Among the most common golf injuries are issues with the back. Golf is enjoyed by nearly 29 million people a year in the United States and the number one complaint has to do with back pain or soreness.
Many doctors, therapist, and trainers talk about the torque of the back as a cause and usually think that making the back stronger will improve the chances of having a sore back. Some companies are selling back braces for golfers, better shoes, or modifying their swing. All of which offer temporary relief, but it is temporary. Many people give up golf because they believe, or are told, that golf is bad for their back and it appears to be true. So they quit golf.
The Trick is Being Prepared
The truth is, golf is not bad for your back if you are prepared to play the game physically. I know your first thought is to get to the gym and lift more weights. We have seen Tiger Woods bulk up and the injuries he has endured since that time, correct? Well obviously, that is not working for him to avoid these common golf injuries.
You may have some buddies at the gold club that work out regularly, and yet, still have back pain. You may think the professionals are correct, golf is bad for my back. Don’t fret, there may be other reasons why your back hurts playing golf.
I have worked with golfers for years solving their back and knee pain and I can tell you the most important stretch for a golfer is not placing a club behind your neck and twisting on the first tee. I don’t know how that started, but it is the least effective stretch warm-up you can do for golf.
The Number One Stretch to Avoid Common Golf Injuries
The most important stretch for any golfer is the calf stretch. Every time you hit a golf ball and rotate your hips, that rotation begins at the ankles and goes up. You have four calf muscles and two bones in the lower leg. Like your forearm, the calves allow the lower leg to rotate while gripping the ground with your feet. Stand barefoot in your house or office and practice your golf swing. Feel how your body shifts from one side of your foot to the other and feel how the rotation in the leg occurs.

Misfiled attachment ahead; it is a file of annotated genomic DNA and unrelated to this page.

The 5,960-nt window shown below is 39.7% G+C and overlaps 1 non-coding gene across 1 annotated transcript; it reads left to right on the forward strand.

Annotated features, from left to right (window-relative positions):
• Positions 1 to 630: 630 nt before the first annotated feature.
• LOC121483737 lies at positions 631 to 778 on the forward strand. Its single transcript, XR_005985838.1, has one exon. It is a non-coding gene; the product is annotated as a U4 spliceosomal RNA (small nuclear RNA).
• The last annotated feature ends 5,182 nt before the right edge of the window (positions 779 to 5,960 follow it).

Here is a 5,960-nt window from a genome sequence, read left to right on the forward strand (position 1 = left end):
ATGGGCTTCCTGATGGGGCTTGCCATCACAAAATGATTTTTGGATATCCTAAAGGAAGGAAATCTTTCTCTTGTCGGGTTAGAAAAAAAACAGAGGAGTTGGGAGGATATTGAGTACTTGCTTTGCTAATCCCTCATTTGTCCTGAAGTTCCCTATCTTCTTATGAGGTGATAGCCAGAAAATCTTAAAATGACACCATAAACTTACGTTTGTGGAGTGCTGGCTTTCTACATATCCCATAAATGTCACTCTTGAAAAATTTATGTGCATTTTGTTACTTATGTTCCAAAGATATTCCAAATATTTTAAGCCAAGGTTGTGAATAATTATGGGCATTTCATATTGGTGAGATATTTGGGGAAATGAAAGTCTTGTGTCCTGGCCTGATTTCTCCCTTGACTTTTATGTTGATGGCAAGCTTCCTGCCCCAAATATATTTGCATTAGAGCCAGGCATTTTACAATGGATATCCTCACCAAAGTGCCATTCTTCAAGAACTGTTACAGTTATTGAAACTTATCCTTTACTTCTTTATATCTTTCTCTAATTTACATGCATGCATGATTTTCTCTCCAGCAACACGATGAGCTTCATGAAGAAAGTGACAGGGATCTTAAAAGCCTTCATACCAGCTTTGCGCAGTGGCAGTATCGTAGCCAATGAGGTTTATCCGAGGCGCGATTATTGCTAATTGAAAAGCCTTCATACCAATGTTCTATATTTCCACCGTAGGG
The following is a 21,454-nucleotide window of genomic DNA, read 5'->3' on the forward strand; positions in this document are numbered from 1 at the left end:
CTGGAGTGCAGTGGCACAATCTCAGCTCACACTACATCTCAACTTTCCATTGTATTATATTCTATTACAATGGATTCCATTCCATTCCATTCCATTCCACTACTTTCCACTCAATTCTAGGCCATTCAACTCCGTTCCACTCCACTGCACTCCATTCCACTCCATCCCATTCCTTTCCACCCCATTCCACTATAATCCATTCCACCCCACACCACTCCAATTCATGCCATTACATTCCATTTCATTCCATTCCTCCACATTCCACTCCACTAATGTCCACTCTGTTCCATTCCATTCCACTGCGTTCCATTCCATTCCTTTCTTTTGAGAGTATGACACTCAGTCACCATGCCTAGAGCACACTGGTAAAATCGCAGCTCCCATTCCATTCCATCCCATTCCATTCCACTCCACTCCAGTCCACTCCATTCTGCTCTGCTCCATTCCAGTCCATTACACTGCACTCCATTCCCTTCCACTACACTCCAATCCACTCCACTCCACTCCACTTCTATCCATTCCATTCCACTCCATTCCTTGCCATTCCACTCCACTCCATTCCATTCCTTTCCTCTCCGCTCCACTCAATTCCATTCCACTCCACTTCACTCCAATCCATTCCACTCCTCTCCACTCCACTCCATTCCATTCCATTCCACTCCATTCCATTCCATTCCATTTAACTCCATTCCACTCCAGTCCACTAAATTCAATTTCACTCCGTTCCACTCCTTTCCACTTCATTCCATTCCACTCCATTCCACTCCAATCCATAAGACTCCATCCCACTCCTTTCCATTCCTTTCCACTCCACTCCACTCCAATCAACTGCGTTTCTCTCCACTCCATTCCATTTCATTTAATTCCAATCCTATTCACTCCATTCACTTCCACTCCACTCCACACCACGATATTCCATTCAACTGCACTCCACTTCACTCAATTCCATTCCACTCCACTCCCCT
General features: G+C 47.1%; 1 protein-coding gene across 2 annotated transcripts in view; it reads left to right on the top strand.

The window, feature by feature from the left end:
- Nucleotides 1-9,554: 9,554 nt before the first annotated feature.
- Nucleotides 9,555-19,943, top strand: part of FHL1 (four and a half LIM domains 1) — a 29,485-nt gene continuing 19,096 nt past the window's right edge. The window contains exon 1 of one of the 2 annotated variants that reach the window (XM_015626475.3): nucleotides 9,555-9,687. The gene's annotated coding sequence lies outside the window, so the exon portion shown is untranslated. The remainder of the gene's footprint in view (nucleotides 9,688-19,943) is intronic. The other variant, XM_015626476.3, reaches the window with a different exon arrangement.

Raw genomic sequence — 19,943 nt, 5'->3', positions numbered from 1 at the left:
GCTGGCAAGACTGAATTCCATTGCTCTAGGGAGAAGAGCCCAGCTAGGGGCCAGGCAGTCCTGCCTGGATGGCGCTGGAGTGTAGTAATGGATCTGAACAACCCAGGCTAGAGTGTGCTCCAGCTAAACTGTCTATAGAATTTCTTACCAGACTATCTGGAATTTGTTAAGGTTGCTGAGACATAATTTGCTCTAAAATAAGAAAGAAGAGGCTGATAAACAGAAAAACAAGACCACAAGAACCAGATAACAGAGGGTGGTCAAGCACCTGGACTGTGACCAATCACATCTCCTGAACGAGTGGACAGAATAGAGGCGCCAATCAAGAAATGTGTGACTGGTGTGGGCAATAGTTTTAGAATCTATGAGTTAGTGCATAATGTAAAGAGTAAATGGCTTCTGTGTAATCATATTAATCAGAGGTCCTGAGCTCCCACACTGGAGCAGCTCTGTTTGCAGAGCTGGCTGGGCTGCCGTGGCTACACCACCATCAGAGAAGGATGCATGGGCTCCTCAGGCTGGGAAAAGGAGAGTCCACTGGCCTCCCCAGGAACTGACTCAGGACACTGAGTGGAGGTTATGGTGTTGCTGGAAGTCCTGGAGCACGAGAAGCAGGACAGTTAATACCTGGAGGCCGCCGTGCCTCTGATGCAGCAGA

Most back pain and injuries occur because the golfer is trying rotate their hips without their calves. The rotation muscles in the hips are too small to force the larger calf muscles to release. This places a huge amount of pressure on the lower back. On top of that, as you stand over the ball, notice how your knees are bent and your body weight is resting on the upper quads, front of thighs. This too will add to the back problems when you stand.
This is What You Need to Do
So how do you solve this? Get a yoga strap and do the following calf stretch.
Do this every morning and evening to maintain great rotation in your golf swing.
Sit on the floor with your back and hips up against the wall. Lay one leg straight out in front of you. If you cannot sit on the floor, sit in a hard-backed chair with one leg on an ottoman. Recliners will not work as many older golfers have tried this and failed.
Place the yoga strap around the ball of your foot and gently pull the toes back towards. Stretching is not about force so you will not pull this too hard.
Feel the stretch up behind the knee, breathe out and allow the middle calf muscles to release. Hold 5 seconds and repeat the stretch 10 times.
Now rotate the leg inward and the stretch will shift to the outside of the calf and repeat the stretch.
Lastly, rotate the leg outward and repeat the stretch again.
Sign up HERE for my Tuesday Afternoon Tips to see videos of this stretch and many more that could help your golf game. You can view older Tuesday Tips to stretch your quads and soften your feet.
Where to Start
We’re happy to offer you a complimentary 30-min virtual consultation so you can experience this for yourself. Schedule your introduction to Stretch n Release now.
About The Muscle Repair Shop
Drawing upon his personal experience as a former competitive athlete turned wheelchair, obese and chronic pain sufferer, Muscle Repair Shop founder Butch Phelps decided to take his health into his own hands when at the age of 36 he was told he might not make it to his 40th birthday. Applying balanced nutrition advice from his doctor along with a sound exercise program, he went from 315 lbs. to 180 lbs. Motivated by his experience, he then acquired degrees in advanced therapeutic massage and aging sciences to help people eliminate chronic pain. This included applying his expertise in how people age, including the effects of dementia, anatomy, psychology, and the day-to-day struggles living as an older person to his practice and development of The Muscle Repair Shop’s one-of-a-kind Stretch n’ Release Technique.
Available through in-office and virtual coaching treatment sessions, this unique combination of stretching and breath work teaches the brain to release the emotional side of muscle tension and pain allows clients to find lasting relief and healing from stiffness, aches, injuries, and chronic pain. The at-home exercises come with customized instructional videos and virtual or in-office support, allowing clients to enjoy and experience life and sports as they did before limitations slowed or curtailed activities.